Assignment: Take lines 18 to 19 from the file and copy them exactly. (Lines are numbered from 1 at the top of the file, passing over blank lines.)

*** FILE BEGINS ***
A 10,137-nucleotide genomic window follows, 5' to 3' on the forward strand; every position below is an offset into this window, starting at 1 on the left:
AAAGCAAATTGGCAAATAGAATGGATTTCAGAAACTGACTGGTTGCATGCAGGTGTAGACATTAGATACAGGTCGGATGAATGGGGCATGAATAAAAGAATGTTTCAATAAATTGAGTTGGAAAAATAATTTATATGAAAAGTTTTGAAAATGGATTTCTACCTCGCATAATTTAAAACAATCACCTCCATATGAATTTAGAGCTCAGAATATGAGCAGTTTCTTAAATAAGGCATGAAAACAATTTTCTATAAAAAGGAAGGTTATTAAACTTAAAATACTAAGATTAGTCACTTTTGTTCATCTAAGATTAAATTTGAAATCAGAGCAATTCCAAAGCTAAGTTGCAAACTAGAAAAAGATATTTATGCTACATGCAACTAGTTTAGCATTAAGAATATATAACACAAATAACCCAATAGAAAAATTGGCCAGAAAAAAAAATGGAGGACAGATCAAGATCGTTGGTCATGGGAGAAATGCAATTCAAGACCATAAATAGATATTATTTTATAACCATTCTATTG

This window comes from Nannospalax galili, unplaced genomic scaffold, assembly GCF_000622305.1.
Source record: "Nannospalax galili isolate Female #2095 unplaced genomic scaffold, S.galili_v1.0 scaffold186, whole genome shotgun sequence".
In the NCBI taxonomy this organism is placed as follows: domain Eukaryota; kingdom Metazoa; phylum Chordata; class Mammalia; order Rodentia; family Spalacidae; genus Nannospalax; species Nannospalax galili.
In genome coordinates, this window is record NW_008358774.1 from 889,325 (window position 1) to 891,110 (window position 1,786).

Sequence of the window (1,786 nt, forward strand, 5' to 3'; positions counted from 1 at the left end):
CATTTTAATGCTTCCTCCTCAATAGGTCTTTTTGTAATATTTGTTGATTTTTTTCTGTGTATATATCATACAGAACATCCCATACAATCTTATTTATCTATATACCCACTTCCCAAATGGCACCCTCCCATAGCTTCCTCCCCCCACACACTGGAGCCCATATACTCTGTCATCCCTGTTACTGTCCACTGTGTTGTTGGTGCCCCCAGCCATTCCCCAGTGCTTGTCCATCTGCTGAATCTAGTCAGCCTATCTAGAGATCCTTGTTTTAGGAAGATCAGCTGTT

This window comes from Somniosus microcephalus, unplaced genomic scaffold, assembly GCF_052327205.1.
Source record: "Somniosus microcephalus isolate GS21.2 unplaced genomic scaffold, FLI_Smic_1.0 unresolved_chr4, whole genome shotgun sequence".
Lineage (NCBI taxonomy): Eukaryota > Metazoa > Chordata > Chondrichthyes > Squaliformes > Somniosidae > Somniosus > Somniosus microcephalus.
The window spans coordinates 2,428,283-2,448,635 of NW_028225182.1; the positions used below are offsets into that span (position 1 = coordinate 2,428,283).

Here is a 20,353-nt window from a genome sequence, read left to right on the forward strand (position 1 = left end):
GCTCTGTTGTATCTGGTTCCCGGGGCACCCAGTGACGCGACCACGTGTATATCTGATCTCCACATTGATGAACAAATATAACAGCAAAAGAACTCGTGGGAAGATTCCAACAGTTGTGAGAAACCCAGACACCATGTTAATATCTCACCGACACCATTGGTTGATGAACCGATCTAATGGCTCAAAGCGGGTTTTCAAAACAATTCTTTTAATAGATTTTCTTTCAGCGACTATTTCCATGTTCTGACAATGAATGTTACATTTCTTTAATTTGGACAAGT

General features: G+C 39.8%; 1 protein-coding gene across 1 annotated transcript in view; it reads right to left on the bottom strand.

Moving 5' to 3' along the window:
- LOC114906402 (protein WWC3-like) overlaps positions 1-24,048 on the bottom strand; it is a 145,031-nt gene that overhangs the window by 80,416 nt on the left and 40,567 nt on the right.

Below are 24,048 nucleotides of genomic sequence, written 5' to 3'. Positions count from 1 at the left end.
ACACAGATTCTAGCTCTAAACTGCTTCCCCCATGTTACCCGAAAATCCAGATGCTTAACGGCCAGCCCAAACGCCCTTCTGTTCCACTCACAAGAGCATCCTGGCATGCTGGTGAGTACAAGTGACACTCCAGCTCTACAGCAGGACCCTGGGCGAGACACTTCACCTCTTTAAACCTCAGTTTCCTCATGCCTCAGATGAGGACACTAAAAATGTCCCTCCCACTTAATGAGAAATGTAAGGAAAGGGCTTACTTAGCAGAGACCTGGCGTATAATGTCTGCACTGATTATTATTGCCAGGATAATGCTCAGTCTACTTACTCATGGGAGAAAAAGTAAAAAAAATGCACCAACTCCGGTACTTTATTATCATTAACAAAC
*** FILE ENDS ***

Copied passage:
Below are 24,048 nucleotides of genomic sequence, written 5' to 3'. Positions count from 1 at the left end.
ACACAGATTCTAGCTCTAAACTGCTTCCCCCATGTTACCCGAAAATCCAGATGCTTAACGGCCAGCCCAAACGCCCTTCTGTTCCACTCACAAGAGCATCCTGGCATGCTGGTGAGTACAAGTGACACTCCAGCTCTACAGCAGGACCCTGGGCGAGACACTTCACCTCTTTAAACCTCAGTTTCCTCATGCCTCAGATGAGGACACTAAAAATGTCCCTCCCACTTAATGAGAAATGTAAGGAAAGGGCTTACTTAGCAGAGACCTGGCGTATAATGTCTGCACTGATTATTATTGCCAGGATAATGCTCAGTCTACTTACTCATGGGAGAAAAAGTAAAAAAAATGCACCAACTCCGGTACTTTATTATCATTAACAAAC